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Ali v. United States

United States District Court, D. New Hampshire

June 7, 2016

Kamal Ali and Israa Hassan
v.
United States of America, et al. Opinion No. 2016 DNH 098

          ORDER

          Andrea K. Johnstone United States Magistrate Judge.

         Under the Immigration and Nationality Act (INA), alien spouses of American citizens may gain lawful permanent resident status. 8 U.S.C. § 1151(b)(2)(A)(i). To obtain this status, however, the citizen spouse must first file an I-130 petition on behalf of the alien spouse to the United States Citizenship and Immigration Services (USCIS). 8 U.S.C. § 1154(a)(1)(A)(ii).

         Kamal Ali, a Sudanese citizen, and Israa Hassan, an American citizen, married in 2003. Soon after, Hassan filed an I-130 visa petition on behalf of her new husband. The USCIS denied Hassan’s petition, and the decision was later upheld by the Board of Immigration Appeals (BIA).

         Ali and Hassan now challenge the government’s decision to deny Hassan’s petition. The parties have submitted cross motions for summary judgment. For the reasons set forth below, the plaintiffs’ motion for summary judgment is denied, and the defendants’ motion for summary judgment is granted.

         Background[1]

         In 1988, Ali was admitted into the United States on a student visa to attend Long Island University in Brooklyn, New York. AR 187, 234, 237. Ali, though, never attended Long Island University. AR 208. Instead, by 1989, he was living in Boston, Massachusetts. AR 1148. That year, Ali attended the wedding of Thelma Lewis (a coworker at the time) and met Thelma’s daughter - Priscilla Lewis. AR 1148, 1176. Ali and Lewis married in 1993. AR 90.

         Four years later, Lewis, as an American citizen, filed an I-130 petition on behalf of Ali. AR 238-40, 837. Ali concurrently filed an I-485 application to become a permanent resident. AR 628-31, 837. Lewis’s I-130 petition alleged that she and Ali lived together in Manchester, New Hampshire. AR 238. Based on the I-130 petition, Lewis and Ali were scheduled to be interviewed in January 1998 by the U.S. Immigration and Naturalization Service (INS)[2]. AR 219. Before the scheduled interview took place, however, Ali wrote to officials that he and Lewis "had . . . separated for personal reason[s]." Id. Ali requested that the interview be rescheduled so that he and Lewis could "talk . . . about [their] marriage." Id.

         The interview was rescheduled for March 1998, but Lewis and Ali failed to appear. AR 828. The couple later alleged that they could not make it to the interview because Lewis’s mother was ill. AR 841. The interview was rescheduled for May 1998, but the couple’s attorney requested the interview be rescheduled "at a later date" due to "a scheduling conflict." AR 832. The couple did appear to the third rescheduled interview in June 1998, yet the interview was cancelled because Lewis failed to bring identification.[3] AR 827.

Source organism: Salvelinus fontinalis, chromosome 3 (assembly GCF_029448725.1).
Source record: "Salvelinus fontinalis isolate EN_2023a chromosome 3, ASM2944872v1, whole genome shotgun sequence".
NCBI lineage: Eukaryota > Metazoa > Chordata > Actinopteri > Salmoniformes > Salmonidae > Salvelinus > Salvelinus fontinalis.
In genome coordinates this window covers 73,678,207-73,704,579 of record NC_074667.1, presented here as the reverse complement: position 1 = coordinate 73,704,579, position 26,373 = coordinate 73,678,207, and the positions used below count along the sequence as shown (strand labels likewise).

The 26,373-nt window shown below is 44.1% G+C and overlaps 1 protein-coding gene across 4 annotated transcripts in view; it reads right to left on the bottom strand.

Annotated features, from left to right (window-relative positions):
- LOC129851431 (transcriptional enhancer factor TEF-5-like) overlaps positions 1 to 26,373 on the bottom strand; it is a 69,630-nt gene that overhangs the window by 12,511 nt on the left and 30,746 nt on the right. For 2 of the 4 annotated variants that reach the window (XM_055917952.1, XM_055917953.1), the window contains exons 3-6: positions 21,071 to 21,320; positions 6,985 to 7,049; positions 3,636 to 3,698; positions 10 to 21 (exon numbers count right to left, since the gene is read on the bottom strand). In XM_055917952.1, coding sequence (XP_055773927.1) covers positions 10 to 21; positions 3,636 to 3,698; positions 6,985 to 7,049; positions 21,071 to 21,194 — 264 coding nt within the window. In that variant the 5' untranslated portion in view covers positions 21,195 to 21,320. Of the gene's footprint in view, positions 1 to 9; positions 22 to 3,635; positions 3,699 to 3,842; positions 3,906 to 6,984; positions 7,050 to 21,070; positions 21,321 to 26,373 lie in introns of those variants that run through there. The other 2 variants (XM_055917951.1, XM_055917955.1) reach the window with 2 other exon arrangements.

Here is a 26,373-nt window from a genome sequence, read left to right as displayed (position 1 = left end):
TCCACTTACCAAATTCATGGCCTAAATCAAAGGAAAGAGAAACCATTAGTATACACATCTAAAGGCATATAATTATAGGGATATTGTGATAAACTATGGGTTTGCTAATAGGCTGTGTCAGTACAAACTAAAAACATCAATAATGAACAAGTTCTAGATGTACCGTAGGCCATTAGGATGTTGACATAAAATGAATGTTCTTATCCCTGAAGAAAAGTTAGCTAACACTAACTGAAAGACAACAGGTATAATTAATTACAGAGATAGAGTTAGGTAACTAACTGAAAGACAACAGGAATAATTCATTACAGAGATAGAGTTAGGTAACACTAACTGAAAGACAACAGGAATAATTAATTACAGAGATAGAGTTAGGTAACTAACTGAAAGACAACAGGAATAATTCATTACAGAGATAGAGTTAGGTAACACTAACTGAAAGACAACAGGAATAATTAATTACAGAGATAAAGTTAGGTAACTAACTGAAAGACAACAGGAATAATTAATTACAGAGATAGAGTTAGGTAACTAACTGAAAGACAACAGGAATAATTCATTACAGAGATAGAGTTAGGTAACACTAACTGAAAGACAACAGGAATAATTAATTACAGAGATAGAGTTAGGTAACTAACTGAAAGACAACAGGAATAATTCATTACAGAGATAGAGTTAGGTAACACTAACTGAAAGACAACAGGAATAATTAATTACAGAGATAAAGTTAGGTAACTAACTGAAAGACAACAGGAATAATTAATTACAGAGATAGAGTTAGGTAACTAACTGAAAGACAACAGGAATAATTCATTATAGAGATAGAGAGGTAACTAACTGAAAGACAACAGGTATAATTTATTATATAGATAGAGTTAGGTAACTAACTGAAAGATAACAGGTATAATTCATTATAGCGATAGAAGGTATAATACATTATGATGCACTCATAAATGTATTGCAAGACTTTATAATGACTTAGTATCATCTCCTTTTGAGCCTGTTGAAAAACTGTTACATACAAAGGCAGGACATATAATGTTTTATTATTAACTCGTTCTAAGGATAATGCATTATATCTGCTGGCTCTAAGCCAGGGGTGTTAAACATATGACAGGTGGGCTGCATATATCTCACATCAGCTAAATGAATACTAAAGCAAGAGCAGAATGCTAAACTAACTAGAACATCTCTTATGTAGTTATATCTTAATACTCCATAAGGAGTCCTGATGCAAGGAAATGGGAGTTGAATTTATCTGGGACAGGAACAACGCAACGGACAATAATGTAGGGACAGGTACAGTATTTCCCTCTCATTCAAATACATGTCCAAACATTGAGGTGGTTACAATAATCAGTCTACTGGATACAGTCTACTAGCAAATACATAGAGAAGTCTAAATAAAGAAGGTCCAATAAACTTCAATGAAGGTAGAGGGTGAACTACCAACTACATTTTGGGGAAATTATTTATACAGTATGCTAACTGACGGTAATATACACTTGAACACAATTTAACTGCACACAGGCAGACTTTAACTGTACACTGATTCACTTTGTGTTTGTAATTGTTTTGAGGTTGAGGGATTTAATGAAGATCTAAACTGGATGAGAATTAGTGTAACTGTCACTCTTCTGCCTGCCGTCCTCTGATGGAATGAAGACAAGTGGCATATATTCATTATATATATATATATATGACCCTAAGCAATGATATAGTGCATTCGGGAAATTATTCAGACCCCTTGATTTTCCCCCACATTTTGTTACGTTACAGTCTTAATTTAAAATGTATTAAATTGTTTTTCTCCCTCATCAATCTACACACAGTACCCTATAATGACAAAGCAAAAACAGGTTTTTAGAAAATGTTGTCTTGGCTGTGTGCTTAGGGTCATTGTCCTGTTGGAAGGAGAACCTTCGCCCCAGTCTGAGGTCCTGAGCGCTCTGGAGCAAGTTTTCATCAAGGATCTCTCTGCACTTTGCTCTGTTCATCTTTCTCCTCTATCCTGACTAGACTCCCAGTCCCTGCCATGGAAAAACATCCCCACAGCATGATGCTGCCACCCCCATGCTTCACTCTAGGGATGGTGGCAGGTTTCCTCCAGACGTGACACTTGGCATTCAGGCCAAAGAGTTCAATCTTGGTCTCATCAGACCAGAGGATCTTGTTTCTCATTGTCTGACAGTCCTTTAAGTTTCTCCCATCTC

Based on the foregoing, an INS investigation began concerning possible marriage fraud between Ali and Lewis. AR. 206. The investigation made several findings. First, the investigation confirmed that Ali never attended Long Island University pursuant to his student visa. AR 208. Second, a records check from the Massachusetts welfare department reported that Lewis had received welfare checks at a single Boston address since 1985, yet records revealed that Ali had lived at multiple other addresses in Massachusetts and New Hampshire since 1993. AR 207, 210, 212, 215. Moreover, no record uncovered during the investigation linked Lewis to any address in New Hampshire. AR 212-18. Third, a criminal record check indicated that Lewis had been arrested seven times, yet all changes were ultimately dismissed. AR 214.

         In September 1999, INS agents visited Lewis at her Boston residence; the same address as indicated by the Massachusetts welfare department. AR 212-13. During the interview with INS agents, Lewis alleged that Ali offered her $1000 to marry her "for the purpose of obtaining a green card through marriage." AR 213. Lewis additionally claimed that she and Ali had separated in 1998, but Ali asked her to lie and tell immigration officers that they were still married and living together. Id. After the interview, Lewis withdrew her I-130 petition. AR 213, 619-21.

         Ali and Lewis divorced in 2002. AR 92. A year later, Ali married Israa Hassan, and the two had a child in 2004. AR 91, 118. In 2006, Hassan became a naturalized American citizen.[4] AR 81. Hassan soon after filed an I-130 petition on behalf of Ali. AR 81-96. As a result of the petition, Ali and Hassan were interviewed by a USCIS officer in January 2008. AR 282.

         Eight months after the interview, the USCIS sent Hassan a notice of its intent to deny her I-130 petition. AR 281-83. The notice first quotes Section 204(c) of the INA, codified as 8 U.S.C § 1154(c), which states that

no [I-130] petition shall be approved if . . . the alien has previously been accorded, or has sought to be accorded, an immediate relative or preference status as the spouse of a citizen of the United States or the spouse of an alien lawfully admitted for permanent residence, by reason of a marriage determined by the Attorney General to have been entered into for the purpose of evading the immigration laws . . . .

         AR 281. The notice concluded that the USCIS intended to deny Hassan’s I-130 petition because "[t]here is no evidence in the record of proceeding which supports the claim that the [previous] marriage of Mr. Ali and Ms. Lewis was bona fide in nature." AR 283. The notice provided Hassan eighteen days to respond. Id.